Rawlinson, H. G. Intercourse between India and the western world from the earliest times to the fall of Rome

(Cambridge :  University Press,  1916.)



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to the Fall of Babylon               13

southern Arabia which has made Ophir famous.
After the death of Solomon, the trade of Ezion
Geber gradually declined with the chequered
fortunes of the Jewish nation. Jehoshaphat tried
to revive it, but his fleet met with disaster^ outside
the port. The Edomites revolted and were re¬
pressed with difficulty, though the neighbouring
port of Elath was in Jewish hands until its capture
by Tiglath-pileser.

The general effect of this intercourse upon any
of the countries concerned was not very great.
Articles of commerce, bearing their Indian names,
reached, as we have already seen, the western
world from time to time. Indian ivory became
widely known in the Mediterranean at an early
date. The Egyptian word ebu, like the Italian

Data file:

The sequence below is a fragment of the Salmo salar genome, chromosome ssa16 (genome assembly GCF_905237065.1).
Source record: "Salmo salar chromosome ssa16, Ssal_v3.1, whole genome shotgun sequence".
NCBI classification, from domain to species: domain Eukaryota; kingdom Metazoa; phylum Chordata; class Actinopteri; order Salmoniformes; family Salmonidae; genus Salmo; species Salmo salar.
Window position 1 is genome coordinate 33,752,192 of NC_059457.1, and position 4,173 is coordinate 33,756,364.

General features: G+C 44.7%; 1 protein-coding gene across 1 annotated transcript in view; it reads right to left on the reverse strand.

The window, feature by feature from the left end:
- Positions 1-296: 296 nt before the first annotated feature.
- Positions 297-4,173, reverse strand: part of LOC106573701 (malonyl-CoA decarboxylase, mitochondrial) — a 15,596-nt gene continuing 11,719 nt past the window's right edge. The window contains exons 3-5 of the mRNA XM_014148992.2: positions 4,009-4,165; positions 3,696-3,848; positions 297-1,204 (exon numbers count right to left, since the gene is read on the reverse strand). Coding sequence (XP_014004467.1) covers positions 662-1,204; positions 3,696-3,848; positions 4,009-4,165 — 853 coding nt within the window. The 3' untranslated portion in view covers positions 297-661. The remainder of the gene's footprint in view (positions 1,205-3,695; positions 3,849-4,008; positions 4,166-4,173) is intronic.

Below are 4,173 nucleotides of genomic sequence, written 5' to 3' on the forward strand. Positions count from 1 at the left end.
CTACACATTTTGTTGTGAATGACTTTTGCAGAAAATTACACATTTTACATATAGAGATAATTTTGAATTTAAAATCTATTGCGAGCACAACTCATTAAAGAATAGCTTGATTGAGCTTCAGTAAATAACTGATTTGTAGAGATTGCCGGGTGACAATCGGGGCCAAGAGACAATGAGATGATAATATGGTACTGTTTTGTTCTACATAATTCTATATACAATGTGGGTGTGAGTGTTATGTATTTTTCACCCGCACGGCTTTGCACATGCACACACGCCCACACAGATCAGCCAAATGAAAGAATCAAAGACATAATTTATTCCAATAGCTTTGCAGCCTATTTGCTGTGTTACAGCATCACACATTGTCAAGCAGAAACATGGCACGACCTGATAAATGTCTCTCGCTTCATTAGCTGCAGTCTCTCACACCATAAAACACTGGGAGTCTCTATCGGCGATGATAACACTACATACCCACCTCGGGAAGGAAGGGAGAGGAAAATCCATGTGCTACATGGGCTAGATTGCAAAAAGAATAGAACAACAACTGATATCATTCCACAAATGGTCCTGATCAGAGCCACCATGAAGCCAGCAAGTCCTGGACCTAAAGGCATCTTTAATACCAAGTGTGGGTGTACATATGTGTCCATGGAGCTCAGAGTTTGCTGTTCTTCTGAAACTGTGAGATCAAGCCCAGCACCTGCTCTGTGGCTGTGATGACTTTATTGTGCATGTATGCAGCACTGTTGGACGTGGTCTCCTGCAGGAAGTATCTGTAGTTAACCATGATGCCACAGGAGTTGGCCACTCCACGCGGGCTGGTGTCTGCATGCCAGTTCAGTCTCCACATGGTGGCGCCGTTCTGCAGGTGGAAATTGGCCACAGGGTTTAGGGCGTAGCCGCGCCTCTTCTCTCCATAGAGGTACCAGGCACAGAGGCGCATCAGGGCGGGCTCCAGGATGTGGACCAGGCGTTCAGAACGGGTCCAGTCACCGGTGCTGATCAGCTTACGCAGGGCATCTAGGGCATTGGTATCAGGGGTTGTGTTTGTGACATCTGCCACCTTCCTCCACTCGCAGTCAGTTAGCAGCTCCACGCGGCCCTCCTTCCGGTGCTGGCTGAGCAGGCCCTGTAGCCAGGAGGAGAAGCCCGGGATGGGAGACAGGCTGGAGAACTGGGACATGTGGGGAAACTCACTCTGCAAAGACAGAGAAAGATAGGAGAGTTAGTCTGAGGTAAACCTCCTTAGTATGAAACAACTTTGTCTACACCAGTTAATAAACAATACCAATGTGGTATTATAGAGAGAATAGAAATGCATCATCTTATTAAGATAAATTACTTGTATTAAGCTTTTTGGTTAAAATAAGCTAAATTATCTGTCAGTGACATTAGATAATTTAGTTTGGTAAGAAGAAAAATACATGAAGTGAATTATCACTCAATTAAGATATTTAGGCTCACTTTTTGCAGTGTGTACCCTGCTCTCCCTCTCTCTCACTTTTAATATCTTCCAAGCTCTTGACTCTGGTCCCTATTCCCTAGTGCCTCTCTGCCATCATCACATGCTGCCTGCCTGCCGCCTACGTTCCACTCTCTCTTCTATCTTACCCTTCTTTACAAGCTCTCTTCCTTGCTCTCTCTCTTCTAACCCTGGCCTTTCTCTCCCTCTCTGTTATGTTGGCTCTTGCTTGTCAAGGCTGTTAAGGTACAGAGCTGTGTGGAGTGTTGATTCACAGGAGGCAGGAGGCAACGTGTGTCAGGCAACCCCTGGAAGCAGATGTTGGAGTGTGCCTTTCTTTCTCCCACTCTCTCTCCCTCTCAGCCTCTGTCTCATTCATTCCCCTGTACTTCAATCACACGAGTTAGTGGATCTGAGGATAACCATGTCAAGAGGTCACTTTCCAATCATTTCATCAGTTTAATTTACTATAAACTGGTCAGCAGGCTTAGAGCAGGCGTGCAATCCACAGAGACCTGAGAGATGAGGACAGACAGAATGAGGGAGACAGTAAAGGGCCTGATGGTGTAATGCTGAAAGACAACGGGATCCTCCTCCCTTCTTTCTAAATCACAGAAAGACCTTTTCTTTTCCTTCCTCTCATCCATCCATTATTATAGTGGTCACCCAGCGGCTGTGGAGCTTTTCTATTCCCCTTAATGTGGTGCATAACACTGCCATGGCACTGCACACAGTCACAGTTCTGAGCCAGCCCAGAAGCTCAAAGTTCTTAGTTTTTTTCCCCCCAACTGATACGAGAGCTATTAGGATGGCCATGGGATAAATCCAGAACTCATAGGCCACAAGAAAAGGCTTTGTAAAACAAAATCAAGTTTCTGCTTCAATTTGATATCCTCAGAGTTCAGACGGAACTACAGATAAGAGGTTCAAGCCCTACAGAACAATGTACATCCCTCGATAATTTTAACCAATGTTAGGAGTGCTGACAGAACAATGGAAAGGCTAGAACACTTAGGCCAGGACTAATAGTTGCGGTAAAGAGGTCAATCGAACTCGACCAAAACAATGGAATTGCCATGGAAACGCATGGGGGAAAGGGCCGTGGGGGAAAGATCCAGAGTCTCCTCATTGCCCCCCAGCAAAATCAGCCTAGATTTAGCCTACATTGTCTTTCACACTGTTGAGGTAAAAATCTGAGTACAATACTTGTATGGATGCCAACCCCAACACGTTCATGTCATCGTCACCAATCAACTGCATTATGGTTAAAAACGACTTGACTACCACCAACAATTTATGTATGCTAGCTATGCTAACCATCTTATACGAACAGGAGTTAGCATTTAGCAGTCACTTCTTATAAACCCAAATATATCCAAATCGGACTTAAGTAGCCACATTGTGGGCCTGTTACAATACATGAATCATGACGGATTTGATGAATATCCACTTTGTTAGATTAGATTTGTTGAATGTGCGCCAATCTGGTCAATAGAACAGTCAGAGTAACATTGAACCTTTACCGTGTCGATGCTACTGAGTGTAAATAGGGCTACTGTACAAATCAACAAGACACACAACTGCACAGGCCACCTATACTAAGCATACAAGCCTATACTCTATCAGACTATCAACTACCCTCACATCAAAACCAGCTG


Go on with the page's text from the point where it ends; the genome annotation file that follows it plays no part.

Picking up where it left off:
ehur, is clearly the Sanskrit ibka. The Greek root
i\e(f)avr-, like the Hebrew word, appears to
represent ibha-danta, perhaps with the Arabic prefix
el^. If this is so, the word is an interesting hybrid,
betraying an Indian origin and Arabian conveyance
to Europe. The word is found in Homer, as is
also /cacro-trepo?, the Sanskrit kastira. Tin and
ivory reached Greece at an early period from India.
The " ape," like the ivory of Solomon, also found
its way to Egypt, if the Egyptian kafu, like the
Hebrew koph, comes from kapi. Among sub¬
stances  which   originally   came   from   Dravidian

1  I Kings xxii. 48;  II Chron. xx. 36.

2  There is, however, a good deal of doubt about this
prefix. Another possible derivation is the Hebrew eleph, ox,
like the bos Lucas of Lucretius.
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